Tetsuo: The Iron Man (1989)

Director: Shinya Tsukamoto

Tetsuo: The Iron Man (1989)

Tetsuo is a ‘metal fetishist’ who’s grafted iron attachments onto his own body. But now the wounds have maggots and they’re driving him wild. Out in the city streets, he’s knocked down and killed by a businessman and his wife, who choose to save their own skins by disposing of the body in secret. But soon the salaryman is being tormented by dark techno visions of his own.

Shinya Tsukamoto’s gnarly, industrial horror enmeshes the hermetic nightmare-scape of Lynch’s Eraserhead with the body-horror perversions of David Cronenberg. An unholy congress, to be sure. There are bits and pieces of Hollywood’s man-machine blockbusters The Terminator (1984) and Robocop (1987) too, but Tsukamoto’s frenzied clatter of noise and violence feels more under the counter: low-budget, black and white, almost dangerous to the touch. It was shot on 16mm, using stop-motion animation to accomplish the many graphic and unhinged effects. 

Looking for Langston (1989)

Director: Isaac Julien

Looking for Langston (1989)

The film masterpiece of British artist and director Isaac Julien, Looking for Langston is a 42-minute tone poem in gleaming monochrome. A tribute to the Harlem Renaissance poet and novelist Langston Hughes, it draws together grainy archive footage and crackly vinyl recordings with impressionistic scenes evoking the smoke-filled dancefloors of the Cotton Club. There’s one unforgettable dream sequence – a homoerotic encounter filmed on Norfolk fenland.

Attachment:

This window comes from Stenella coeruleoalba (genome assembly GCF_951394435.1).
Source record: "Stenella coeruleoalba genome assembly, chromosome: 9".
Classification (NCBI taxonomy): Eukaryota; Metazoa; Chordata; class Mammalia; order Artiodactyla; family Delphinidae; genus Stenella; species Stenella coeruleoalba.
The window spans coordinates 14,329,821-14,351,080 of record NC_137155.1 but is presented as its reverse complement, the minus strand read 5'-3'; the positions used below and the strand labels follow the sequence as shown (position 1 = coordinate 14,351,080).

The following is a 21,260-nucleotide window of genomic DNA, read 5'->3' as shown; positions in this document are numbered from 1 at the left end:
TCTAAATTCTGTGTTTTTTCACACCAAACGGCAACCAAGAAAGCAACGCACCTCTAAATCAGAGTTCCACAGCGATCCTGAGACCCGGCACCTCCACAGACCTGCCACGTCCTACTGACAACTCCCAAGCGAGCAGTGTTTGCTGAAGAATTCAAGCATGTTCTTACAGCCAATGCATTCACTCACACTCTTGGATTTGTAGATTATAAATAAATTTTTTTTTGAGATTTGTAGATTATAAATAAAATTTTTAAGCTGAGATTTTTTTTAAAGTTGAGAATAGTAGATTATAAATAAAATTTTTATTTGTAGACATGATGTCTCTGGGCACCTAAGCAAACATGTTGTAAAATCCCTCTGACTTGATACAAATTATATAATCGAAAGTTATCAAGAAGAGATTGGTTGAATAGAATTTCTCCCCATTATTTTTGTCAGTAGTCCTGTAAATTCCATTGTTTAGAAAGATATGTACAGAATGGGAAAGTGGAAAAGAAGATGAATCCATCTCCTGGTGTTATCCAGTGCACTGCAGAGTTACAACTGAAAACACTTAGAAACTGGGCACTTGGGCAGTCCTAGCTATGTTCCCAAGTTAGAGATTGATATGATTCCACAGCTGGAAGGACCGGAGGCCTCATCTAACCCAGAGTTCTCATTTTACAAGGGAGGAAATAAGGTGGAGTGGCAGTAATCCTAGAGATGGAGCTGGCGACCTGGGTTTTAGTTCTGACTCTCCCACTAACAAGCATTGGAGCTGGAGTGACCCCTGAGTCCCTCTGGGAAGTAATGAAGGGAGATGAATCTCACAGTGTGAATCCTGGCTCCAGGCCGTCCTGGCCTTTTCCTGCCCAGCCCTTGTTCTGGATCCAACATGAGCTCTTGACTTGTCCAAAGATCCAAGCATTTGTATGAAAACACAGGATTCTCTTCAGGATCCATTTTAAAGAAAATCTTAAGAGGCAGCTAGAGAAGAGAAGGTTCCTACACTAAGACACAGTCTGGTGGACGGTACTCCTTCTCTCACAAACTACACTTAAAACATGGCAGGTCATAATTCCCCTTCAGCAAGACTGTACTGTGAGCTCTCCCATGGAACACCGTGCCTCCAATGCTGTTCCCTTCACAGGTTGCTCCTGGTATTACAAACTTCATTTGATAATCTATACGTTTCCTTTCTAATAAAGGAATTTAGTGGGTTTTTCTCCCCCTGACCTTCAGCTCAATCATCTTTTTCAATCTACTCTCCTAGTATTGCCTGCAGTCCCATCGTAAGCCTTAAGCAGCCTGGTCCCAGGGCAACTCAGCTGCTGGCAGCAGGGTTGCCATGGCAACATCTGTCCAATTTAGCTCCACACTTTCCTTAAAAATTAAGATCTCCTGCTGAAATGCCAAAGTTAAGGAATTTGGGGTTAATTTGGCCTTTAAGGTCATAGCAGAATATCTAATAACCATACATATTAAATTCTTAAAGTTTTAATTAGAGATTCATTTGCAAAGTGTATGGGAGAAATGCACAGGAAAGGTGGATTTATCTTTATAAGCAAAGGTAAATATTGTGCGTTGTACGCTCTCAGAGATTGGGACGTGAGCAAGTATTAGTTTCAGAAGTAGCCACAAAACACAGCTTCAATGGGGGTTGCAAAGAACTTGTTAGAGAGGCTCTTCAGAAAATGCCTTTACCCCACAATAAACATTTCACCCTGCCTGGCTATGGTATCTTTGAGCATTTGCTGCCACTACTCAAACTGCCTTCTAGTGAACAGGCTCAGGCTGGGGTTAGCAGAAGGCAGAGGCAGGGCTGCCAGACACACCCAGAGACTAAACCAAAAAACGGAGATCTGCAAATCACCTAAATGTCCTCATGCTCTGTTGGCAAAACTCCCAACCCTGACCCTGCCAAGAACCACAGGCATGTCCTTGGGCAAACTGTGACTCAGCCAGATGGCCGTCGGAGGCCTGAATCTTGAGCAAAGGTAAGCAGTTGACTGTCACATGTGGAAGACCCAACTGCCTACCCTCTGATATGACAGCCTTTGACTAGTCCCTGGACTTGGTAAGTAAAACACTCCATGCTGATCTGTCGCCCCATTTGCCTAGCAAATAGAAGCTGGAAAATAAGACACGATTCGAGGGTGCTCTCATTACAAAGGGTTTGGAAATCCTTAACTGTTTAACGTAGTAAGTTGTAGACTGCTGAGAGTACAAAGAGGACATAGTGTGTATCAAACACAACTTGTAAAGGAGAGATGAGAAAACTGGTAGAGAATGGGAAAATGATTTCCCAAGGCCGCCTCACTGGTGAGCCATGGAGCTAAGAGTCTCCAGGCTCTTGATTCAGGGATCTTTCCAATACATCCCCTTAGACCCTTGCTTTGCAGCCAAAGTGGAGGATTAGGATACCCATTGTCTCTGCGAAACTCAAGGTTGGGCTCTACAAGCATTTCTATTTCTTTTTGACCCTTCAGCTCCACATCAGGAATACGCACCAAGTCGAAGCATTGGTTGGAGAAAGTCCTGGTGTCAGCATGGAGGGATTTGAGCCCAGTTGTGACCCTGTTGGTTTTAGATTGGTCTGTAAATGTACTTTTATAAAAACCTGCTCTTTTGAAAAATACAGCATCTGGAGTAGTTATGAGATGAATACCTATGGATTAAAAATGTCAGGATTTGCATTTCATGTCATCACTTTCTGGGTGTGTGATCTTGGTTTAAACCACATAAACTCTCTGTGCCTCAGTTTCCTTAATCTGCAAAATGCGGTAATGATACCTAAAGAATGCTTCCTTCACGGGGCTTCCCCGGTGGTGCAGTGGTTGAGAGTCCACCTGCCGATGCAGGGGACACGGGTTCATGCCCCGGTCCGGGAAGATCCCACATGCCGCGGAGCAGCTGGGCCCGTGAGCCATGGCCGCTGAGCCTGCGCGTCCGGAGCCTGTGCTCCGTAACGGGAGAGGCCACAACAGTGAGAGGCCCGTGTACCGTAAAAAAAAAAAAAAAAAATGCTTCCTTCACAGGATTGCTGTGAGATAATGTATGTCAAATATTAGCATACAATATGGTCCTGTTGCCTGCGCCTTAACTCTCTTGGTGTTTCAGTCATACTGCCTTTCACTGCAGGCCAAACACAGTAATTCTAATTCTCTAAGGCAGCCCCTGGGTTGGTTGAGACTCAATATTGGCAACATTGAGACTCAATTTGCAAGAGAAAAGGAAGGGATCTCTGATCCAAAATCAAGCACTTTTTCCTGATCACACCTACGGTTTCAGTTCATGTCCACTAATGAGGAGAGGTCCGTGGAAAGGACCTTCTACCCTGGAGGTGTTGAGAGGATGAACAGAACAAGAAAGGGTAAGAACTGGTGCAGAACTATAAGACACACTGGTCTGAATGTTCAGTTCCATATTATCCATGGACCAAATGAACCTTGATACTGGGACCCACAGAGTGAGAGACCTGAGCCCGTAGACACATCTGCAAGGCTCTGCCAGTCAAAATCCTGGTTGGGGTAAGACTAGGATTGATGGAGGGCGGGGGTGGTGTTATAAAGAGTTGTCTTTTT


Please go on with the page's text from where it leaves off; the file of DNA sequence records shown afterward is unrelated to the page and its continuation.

A lush and lyrical conjuring of Black gay life and perspectives, Julien’s film teases a connection across time between the experiences of African-American artists in New York in the 1920s and the Black gay community of the 1980s, living with the spectre of AIDs. Jimmy Somerville has a brief appearance. With this film, Julien found himself on the crest of what would soon be labelled the New Queer Cinema.

My 20th Century (1989)

Director: Ildikó Enyedi

My Twentieth Century (1989)

Closing out a decade in monochrome was this knockout debut from Hungarian director Ildikó Enyedi, a phantasmagorical voyage back to the close of the 19th century, when the grime and shadow of the Victorian age were suddenly becoming illuminated and transformed by the twin innovations of electricity and cinema itself. In Budapest in 1880, two girls are orphaned into poverty. Becoming match sellers on the street, they are kidnapped by nefarious men before Enyedi’s film jumps forward to New Year’s Eve, 1900. One of the girls is now a glamorous con woman; the other a bomb-wielding radical. They’re fated to almost meet again on the Orient Express, while travelling into the new century.

Complete with irises straight out of the silent era and talking, twinkling stars borrowed from It’s a Wonderful Life (1946), My 20th Century is a comic, cosmic vision of two women’s escapades in an antique past on the cusp of modernity. Think Céline and Julie Go Boating (1974) as directed by Guy Maddin. In other words, a high-voltage pleasure.

10 more

  • Veronika Voss (Rainer Werner Fassinder, 1982)
  • Dead Men Don’t Wear Plaid (Carl Reiner, 1983)
  • Death and Transfiguration (Terence Davies, 1983)
  • Broadway Danny Rose (Woody Allen, 1984)
  • Stranger than Paradise (Jim Jarmusch, 1984)
  • She’s Gotta Have It (Spike Lee, 1986)
  • Black Rain (Shohei Imamura, 1989)
  • Blood (Pedro Costa, 1989)
  • Sidewalk Stories (Charles Lane, 1989)
  • Near Death (Frederick Wiseman, 1989)